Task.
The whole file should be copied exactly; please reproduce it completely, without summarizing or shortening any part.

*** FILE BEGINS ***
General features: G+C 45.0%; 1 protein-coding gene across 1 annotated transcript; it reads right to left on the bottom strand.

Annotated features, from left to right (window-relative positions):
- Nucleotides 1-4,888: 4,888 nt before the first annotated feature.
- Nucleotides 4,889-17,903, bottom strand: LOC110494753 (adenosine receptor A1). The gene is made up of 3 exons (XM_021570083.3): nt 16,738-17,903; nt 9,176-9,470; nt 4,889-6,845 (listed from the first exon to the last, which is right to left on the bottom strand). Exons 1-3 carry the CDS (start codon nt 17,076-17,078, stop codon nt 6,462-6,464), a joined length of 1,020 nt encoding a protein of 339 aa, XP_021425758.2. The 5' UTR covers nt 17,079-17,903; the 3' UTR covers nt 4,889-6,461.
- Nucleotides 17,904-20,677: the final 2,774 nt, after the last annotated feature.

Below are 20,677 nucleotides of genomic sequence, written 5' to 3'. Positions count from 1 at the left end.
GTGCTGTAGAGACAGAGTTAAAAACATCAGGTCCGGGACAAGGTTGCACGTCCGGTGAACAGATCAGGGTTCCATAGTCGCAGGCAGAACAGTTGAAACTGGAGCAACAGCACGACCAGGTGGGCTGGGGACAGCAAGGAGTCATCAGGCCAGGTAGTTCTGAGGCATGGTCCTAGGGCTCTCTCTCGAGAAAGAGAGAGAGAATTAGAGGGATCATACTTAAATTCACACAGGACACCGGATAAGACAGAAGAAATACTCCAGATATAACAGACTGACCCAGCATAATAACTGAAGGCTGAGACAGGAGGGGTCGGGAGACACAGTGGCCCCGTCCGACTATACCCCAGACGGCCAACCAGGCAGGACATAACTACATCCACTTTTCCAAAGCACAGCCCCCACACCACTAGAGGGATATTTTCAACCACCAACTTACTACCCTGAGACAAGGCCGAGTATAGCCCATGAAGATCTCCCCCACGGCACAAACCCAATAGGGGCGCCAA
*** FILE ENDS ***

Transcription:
General features: G+C 45.0%; 1 protein-coding gene across 1 annotated transcript; it reads right to left on the bottom strand.

Annotated features, from left to right (window-relative positions):
- Nucleotides 1-4,888: 4,888 nt before the first annotated feature.
- Nucleotides 4,889-17,903, bottom strand: LOC110494753 (adenosine receptor A1). The gene is made up of 3 exons (XM_021570083.3): nt 16,738-17,903; nt 9,176-9,470; nt 4,889-6,845 (listed from the first exon to the last, which is right to left on the bottom strand). Exons 1-3 carry the CDS (start codon nt 17,076-17,078, stop codon nt 6,462-6,464), a joined length of 1,020 nt encoding a protein of 339 aa, XP_021425758.2. The 5' UTR covers nt 17,079-17,903; the 3' UTR covers nt 4,889-6,461.
- Nucleotides 17,904-20,677: the final 2,774 nt, after the last annotated feature.

Below are 20,677 nucleotides of genomic sequence, written 5' to 3'. Positions count from 1 at the left end.
GTGCTGTAGAGACAGAGTTAAAAACATCAGGTCCGGGACAAGGTTGCACGTCCGGTGAACAGATCAGGGTTCCATAGTCGCAGGCAGAACAGTTGAAACTGGAGCAACAGCACGACCAGGTGGGCTGGGGACAGCAAGGAGTCATCAGGCCAGGTAGTTCTGAGGCATGGTCCTAGGGCTCTCTCTCGAGAAAGAGAGAGAGAATTAGAGGGATCATACTTAAATTCACACAGGACACCGGATAAGACAGAAGAAATACTCCAGATATAACAGACTGACCCAGCATAATAACTGAAGGCTGAGACAGGAGGGGTCGGGAGACACAGTGGCCCCGTCCGACTATACCCCAGACGGCCAACCAGGCAGGACATAACTACATCCACTTTTCCAAAGCACAGCCCCCACACCACTAGAGGGATATTTTCAACCACCAACTTACTACCCTGAGACAAGGCCGAGTATAGCCCATGAAGATCTCCCCCACGGCACAAACCCAATAGGGGCGCCAA